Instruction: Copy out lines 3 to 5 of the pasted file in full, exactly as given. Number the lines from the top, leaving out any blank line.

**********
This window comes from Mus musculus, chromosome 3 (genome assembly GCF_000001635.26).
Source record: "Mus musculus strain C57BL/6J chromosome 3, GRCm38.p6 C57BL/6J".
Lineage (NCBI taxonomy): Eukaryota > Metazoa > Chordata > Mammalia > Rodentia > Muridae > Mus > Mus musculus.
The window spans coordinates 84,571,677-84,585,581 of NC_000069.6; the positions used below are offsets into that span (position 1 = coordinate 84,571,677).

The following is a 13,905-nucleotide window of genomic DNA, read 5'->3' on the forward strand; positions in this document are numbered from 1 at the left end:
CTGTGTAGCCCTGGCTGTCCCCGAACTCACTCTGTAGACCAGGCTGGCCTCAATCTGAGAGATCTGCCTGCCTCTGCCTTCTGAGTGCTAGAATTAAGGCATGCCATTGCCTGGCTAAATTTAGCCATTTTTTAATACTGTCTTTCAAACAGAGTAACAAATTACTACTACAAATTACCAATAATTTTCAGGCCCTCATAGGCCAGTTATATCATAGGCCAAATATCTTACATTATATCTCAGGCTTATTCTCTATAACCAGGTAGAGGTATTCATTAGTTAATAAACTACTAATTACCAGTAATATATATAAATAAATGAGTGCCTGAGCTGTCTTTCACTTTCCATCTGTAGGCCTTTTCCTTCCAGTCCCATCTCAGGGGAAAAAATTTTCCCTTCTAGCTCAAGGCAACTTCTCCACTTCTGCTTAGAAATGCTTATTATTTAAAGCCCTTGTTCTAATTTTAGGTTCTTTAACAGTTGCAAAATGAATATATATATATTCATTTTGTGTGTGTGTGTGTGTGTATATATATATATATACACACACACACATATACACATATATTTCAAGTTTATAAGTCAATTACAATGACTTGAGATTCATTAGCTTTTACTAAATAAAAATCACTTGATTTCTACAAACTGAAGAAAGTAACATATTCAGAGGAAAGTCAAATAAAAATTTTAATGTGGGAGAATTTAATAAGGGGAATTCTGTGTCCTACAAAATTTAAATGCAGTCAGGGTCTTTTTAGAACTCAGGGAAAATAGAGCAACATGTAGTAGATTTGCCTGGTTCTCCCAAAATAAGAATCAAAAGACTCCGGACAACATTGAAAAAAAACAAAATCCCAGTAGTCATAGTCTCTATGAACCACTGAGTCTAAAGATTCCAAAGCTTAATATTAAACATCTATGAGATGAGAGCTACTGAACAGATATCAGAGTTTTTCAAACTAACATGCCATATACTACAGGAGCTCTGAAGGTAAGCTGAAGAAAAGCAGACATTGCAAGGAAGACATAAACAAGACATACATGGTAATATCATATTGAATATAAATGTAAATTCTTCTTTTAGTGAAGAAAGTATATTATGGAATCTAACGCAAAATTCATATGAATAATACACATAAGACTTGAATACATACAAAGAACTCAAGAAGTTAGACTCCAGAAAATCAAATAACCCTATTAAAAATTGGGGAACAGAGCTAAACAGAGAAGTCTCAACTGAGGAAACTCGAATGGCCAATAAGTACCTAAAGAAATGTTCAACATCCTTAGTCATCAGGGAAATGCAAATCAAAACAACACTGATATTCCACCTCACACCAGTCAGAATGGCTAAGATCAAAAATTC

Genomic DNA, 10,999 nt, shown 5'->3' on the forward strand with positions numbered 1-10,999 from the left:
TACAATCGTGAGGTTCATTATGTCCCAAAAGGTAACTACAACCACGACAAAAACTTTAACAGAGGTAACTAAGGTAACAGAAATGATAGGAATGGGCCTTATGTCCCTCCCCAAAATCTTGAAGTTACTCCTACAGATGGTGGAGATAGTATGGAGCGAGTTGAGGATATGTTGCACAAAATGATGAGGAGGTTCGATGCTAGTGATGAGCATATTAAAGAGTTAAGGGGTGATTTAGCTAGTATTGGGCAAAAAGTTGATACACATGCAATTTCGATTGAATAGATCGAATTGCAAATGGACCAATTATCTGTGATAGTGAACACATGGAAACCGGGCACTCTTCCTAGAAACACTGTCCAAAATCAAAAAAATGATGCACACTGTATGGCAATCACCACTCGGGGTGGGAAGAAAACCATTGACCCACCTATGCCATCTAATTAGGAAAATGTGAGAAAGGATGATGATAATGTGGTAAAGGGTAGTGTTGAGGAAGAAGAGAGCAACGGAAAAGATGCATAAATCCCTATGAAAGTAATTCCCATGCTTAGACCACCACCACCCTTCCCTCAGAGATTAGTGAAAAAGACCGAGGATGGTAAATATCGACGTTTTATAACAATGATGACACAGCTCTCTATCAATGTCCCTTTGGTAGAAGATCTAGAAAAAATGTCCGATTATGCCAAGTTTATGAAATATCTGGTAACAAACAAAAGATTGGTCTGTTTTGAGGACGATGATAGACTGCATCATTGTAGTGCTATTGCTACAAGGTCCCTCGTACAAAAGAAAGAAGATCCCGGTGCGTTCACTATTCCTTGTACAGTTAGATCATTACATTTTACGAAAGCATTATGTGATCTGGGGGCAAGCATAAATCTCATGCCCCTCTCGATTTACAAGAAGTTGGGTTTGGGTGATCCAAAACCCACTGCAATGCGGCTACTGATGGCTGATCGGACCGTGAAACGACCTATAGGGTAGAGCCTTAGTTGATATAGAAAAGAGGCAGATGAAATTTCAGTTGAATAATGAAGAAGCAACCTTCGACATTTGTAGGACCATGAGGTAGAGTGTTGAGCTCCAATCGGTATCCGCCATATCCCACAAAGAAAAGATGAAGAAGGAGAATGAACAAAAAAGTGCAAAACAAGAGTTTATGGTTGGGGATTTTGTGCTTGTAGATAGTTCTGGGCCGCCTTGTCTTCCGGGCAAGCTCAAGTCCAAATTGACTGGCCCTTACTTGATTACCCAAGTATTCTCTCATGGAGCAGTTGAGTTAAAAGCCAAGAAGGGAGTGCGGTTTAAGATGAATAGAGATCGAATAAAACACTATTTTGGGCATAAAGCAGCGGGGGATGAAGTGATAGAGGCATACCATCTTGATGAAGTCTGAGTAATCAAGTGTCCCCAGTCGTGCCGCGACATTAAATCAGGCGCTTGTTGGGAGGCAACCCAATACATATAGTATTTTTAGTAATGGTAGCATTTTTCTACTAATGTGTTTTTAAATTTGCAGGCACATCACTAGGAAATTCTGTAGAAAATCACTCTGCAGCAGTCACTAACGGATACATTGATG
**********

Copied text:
Lineage (NCBI taxonomy): Eukaryota > Metazoa > Chordata > Mammalia > Rodentia > Muridae > Mus > Mus musculus.
The window spans coordinates 84,571,677-84,585,581 of NC_000069.6; the positions used below are offsets into that span (position 1 = coordinate 84,571,677).

The following is a 13,905-nucleotide window of genomic DNA, read 5'->3' on the forward strand; positions in this document are numbered from 1 at the left end: